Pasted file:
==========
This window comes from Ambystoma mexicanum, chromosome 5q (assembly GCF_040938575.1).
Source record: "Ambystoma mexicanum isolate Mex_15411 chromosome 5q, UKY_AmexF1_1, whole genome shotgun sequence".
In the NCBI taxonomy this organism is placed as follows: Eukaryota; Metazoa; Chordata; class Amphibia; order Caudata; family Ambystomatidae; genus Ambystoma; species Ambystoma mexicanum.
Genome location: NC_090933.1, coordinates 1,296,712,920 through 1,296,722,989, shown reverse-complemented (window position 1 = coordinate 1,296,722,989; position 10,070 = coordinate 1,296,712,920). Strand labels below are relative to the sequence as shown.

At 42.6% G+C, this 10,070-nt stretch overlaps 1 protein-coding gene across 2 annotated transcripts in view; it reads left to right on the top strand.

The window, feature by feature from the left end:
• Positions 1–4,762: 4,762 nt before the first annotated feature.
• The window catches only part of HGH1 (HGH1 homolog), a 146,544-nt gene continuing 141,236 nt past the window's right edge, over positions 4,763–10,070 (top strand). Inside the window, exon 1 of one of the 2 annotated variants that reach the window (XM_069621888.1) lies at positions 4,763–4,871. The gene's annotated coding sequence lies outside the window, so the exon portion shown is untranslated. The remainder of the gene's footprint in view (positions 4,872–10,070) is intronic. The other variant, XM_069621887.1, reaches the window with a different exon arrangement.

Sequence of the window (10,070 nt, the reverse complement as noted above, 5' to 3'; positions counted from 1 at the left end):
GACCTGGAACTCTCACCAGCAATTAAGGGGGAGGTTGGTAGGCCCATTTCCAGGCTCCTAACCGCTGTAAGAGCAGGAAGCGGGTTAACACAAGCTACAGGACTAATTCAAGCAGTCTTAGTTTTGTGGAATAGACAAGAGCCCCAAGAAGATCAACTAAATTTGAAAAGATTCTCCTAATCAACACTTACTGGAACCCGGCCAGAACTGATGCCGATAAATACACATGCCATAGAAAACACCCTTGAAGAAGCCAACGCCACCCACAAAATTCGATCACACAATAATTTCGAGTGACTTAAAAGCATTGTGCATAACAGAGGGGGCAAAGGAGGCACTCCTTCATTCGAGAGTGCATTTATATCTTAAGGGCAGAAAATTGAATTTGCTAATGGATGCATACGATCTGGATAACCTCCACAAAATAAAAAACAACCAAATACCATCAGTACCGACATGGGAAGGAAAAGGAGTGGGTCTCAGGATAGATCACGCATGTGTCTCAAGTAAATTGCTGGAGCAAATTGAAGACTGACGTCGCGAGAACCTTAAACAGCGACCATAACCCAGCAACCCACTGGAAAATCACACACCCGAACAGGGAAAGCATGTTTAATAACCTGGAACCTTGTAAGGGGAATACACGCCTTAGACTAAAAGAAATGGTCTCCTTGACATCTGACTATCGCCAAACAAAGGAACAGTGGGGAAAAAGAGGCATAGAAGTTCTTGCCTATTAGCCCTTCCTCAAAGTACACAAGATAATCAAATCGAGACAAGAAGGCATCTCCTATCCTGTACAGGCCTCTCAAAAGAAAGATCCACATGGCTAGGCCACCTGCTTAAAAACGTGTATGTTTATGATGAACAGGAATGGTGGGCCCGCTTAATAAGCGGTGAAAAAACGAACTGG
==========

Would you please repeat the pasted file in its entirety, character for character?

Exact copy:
This window comes from Ambystoma mexicanum, chromosome 5q (assembly GCF_040938575.1).
Source record: "Ambystoma mexicanum isolate Mex_15411 chromosome 5q, UKY_AmexF1_1, whole genome shotgun sequence".
In the NCBI taxonomy this organism is placed as follows: Eukaryota; Metazoa; Chordata; class Amphibia; order Caudata; family Ambystomatidae; genus Ambystoma; species Ambystoma mexicanum.
Genome location: NC_090933.1, coordinates 1,296,712,920 through 1,296,722,989, shown reverse-complemented (window position 1 = coordinate 1,296,722,989; position 10,070 = coordinate 1,296,712,920). Strand labels below are relative to the sequence as shown.

At 42.6% G+C, this 10,070-nt stretch overlaps 1 protein-coding gene across 2 annotated transcripts in view; it reads left to right on the top strand.

The window, feature by feature from the left end:
• Positions 1–4,762: 4,762 nt before the first annotated feature.
• The window catches only part of HGH1 (HGH1 homolog), a 146,544-nt gene continuing 141,236 nt past the window's right edge, over positions 4,763–10,070 (top strand). Inside the window, exon 1 of one of the 2 annotated variants that reach the window (XM_069621888.1) lies at positions 4,763–4,871. The gene's annotated coding sequence lies outside the window, so the exon portion shown is untranslated. The remainder of the gene's footprint in view (positions 4,872–10,070) is intronic. The other variant, XM_069621887.1, reaches the window with a different exon arrangement.

Sequence of the window (10,070 nt, the reverse complement as noted above, 5' to 3'; positions counted from 1 at the left end):
GACCTGGAACTCTCACCAGCAATTAAGGGGGAGGTTGGTAGGCCCATTTCCAGGCTCCTAACCGCTGTAAGAGCAGGAAGCGGGTTAACACAAGCTACAGGACTAATTCAAGCAGTCTTAGTTTTGTGGAATAGACAAGAGCCCCAAGAAGATCAACTAAATTTGAAAAGATTCTCCTAATCAACACTTACTGGAACCCGGCCAGAACTGATGCCGATAAATACACATGCCATAGAAAACACCCTTGAAGAAGCCAACGCCACCCACAAAATTCGATCACACAATAATTTCGAGTGACTTAAAAGCATTGTGCATAACAGAGGGGGCAAAGGAGGCACTCCTTCATTCGAGAGTGCATTTATATCTTAAGGGCAGAAAATTGAATTTGCTAATGGATGCATACGATCTGGATAACCTCCACAAAATAAAAAACAACCAAATACCATCAGTACCGACATGGGAAGGAAAAGGAGTGGGTCTCAGGATAGATCACGCATGTGTCTCAAGTAAATTGCTGGAGCAAATTGAAGACTGACGTCGCGAGAACCTTAAACAGCGACCATAACCCAGCAACCCACTGGAAAATCACACACCCGAACAGGGAAAGCATGTTTAATAACCTGGAACCTTGTAAGGGGAATACACGCCTTAGACTAAAAGAAATGGTCTCCTTGACATCTGACTATCGCCAAACAAAGGAACAGTGGGGAAAAAGAGGCATAGAAGTTCTTGCCTATTAGCCCTTCCTCAAAGTACACAAGATAATCAAATCGAGACAAGAAGGCATCTCCTATCCTGTACAGGCCTCTCAAAAGAAAGATCCACATGGCTAGGCCACCTGCTTAAAAACGTGTATGTTTATGATGAACAGGAATGGTGGGCCCGCTTAATAAGCGGTGAAAAAACGAACTGG